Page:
From a correspondent in Australia we received some preliminary information concerning actions of the Synod of the Reformed Church of Australia and concerning developments in connection with the socalled Woudstra case. We hope to receive more detailed information later. But for the time being we pass on to the readers the following items: 

1. The Reformed Church Synod decided to maintain their sister-church relationship with the Gereformeerde Kerken of the Netherlands. There were those who wished to suspend this tie, even as the Reformed Churches of New Zealand did; but apparently the fraternal delegates from the Dutch church persuaded the Synod that things were not so bad as reported, and even that the Dutch church is actually doing something about heretics like Kuitert and Wiersinga. The truth of the matter is, however, that while the GKN have made some pronouncements on the teachings of both men, they have not actually done anything about their heresies and have, in fact, refused to institute any disciplinary procedures against them. Anyone who thinks that the recent “judicium” concerning Wiersinga’s denial of the atonement marks a turnabout in the GKN is whistling in the dark! Similar pronouncements have been made regarding Kuitert’s teachings in the past; and what has come of them? Kuitert goes his merry way! When Wiersinga is suspended and deposed from office, we can begin to believe that things are improving in the Netherlands. And bear in mind that the Australian Reformed Church becomes principally co-responsible for the corruption in the Netherlands by continuing to recognize the Dutch church as a sister church. 

2. As might be expected, matters related to the dismissal of Dr. S. Woudstra from the Reformed Theological College at Geelong were before the Synod. In this connection, the following was reported to us: 

a) Dr. Woudstra, who became pastor of the Hobart (Tasmania) Reformed Church after his dismissal from Geelong, retained his standing as minister in the Reformed Church. 

b) Opportunity was afforded to Dr. Woudstra to appeal his dismissal from Geelong to a specially appointed tribunal. There was an appeal procedure already at the time of Woudstra’s dismissal, but he did not take advantage of his right to appeal at that time. Allegedly this was because the same personnel who dismissed him would also be involved in his appeal. Now, however, a special tribunal for appeal will serve. On this tribunal there will be men only from the Reformed Church, however, since the Free Church (Presbyterian Church of Eastern Australia) has officially decided to withdraw its support of Geelong. It will be interesting to see what a tribunal unhampered by any Free Church strictures will decide if Woudstra appeals. Actually, of course, the doctrinal issue has already been decided for the Reformed Church: for they have embraced Woudstra as a minister in good standing in spite of his dismissal from Geelong for serious doctrinal errors.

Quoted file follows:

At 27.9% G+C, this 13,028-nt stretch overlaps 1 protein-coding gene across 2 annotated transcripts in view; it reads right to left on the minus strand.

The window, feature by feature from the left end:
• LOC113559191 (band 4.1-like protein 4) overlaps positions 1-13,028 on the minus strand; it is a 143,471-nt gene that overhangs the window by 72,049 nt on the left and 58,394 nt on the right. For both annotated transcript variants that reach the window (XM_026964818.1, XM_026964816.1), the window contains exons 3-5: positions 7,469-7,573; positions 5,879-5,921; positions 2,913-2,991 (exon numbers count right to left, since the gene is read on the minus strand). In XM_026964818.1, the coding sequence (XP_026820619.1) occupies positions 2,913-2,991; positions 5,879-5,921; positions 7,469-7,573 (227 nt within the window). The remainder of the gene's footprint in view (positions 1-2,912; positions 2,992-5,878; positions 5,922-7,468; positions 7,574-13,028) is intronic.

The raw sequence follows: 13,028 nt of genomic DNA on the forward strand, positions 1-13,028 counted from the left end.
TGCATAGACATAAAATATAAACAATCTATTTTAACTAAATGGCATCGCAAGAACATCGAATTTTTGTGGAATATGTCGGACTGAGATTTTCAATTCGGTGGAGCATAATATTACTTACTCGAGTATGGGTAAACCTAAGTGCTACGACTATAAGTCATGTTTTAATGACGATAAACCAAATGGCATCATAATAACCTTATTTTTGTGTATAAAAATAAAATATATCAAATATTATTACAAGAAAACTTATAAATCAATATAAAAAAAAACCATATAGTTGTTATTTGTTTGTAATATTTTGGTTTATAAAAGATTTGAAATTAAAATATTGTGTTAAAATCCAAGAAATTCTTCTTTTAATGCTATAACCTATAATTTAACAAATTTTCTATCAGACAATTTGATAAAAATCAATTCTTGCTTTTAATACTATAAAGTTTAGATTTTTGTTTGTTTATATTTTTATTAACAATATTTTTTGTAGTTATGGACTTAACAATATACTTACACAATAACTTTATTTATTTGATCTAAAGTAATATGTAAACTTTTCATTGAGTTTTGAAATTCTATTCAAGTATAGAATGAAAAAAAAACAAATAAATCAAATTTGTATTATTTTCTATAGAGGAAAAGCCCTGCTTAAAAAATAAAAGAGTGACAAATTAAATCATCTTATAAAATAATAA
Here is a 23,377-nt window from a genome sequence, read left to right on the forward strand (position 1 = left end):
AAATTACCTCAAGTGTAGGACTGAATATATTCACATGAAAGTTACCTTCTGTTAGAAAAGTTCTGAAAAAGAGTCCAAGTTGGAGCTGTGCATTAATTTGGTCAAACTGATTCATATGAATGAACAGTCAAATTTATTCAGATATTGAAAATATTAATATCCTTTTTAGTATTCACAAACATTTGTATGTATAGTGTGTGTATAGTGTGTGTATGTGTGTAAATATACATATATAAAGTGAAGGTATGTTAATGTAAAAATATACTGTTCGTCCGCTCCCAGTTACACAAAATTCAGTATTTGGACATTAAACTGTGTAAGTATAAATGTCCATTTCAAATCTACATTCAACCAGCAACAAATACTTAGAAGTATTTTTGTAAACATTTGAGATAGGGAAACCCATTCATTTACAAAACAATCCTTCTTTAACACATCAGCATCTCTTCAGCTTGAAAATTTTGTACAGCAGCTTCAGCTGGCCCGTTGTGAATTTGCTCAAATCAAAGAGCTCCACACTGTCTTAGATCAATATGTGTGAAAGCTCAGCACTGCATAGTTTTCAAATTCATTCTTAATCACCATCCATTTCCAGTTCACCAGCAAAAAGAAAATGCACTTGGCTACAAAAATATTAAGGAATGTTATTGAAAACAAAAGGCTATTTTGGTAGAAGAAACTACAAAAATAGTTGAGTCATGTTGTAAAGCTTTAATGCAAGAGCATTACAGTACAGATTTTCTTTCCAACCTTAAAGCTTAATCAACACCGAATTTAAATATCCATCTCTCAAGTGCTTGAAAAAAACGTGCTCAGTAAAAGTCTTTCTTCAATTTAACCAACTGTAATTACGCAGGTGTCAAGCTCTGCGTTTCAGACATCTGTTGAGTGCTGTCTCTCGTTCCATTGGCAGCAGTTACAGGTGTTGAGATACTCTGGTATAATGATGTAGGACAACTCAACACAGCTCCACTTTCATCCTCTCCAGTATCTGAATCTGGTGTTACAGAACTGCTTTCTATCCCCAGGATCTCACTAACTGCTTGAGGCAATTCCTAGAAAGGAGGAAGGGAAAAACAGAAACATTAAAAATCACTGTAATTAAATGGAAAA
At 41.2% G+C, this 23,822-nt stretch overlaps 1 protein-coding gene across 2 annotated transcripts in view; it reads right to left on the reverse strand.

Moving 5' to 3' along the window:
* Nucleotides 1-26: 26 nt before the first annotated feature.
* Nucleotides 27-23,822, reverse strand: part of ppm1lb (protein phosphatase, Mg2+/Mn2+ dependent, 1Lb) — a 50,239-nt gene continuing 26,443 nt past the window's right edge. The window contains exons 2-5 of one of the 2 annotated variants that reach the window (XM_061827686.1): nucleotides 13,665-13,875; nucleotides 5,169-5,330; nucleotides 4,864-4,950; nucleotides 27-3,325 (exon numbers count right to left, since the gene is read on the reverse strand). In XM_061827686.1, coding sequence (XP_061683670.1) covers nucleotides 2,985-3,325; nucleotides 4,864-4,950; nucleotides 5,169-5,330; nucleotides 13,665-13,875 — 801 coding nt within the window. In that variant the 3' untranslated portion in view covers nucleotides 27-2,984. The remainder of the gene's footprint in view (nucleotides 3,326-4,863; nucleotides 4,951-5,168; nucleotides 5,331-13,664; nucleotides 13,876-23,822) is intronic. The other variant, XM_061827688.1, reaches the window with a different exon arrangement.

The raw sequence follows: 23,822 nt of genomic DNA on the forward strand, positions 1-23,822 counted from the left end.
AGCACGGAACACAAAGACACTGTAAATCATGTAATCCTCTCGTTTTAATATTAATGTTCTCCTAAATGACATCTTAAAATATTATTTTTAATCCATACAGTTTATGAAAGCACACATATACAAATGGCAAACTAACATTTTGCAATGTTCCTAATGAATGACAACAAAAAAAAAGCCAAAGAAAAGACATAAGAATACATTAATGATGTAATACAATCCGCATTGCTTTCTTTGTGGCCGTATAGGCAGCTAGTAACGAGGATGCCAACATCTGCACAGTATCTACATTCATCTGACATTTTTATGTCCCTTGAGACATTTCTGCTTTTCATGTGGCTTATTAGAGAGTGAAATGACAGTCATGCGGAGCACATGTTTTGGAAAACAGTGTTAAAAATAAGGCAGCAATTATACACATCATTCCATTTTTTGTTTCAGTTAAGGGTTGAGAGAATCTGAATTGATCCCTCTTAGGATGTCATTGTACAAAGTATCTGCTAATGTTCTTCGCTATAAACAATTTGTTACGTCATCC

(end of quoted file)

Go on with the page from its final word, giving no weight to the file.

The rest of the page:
c) Reportedly Dr. Woudstra is not seeking reinstatement at Geelong, but only exoneration. The report is that he intends to return to the U.S. in February, 1977. 

3. A new complication has developed, however. In the course of the discussion at Synod, it was learned that Dr. Vander Laan, newly arrived professor of philosophy at Geelong, has doctrinal views similar to those of Dr. Woudstra, and that he so informed the Principal of the Reformed Theological College before his arrival in Australia. This fact became known, however, only at the Synod—prior to the time that the Synod finally went into closed session. It ought to be a question, therefore, whether Vander Laan can continue as professor. Whether this will be an actual question remains to be seen. 

4. Apparently there was also some discussion about the possibility of re-examining and reframing the Canons of Dordrecht along the lines of Dr. Woudstra’s views of reprobation. We expect to hear more on this subject later. 

From the above it is evident that the Reformed Church of Australia has by no means solved its problems and the problems involving Geelong. Nor is there any evidence as yet that the Reformed Church in that country has made any move to solve in a Reformed way the doctrinal problem which confronts it concerning the denial of sovereign predestination. In fact, as of now the evidence is all in the opposite direction. 

Meanwhile, the Reformed Church of New Zealand will also have to pay attention to the matters concerning the Reformed Theological College at Geelong. Supposedly a safe agreement was negotiated which will insure the support of those churches only as long as Geelong is doctrinally sound. Can those churches continue to support Geelong in the light of the fact that one instructor after another becomes exposed as having non-Reformed tenets? Time will tell.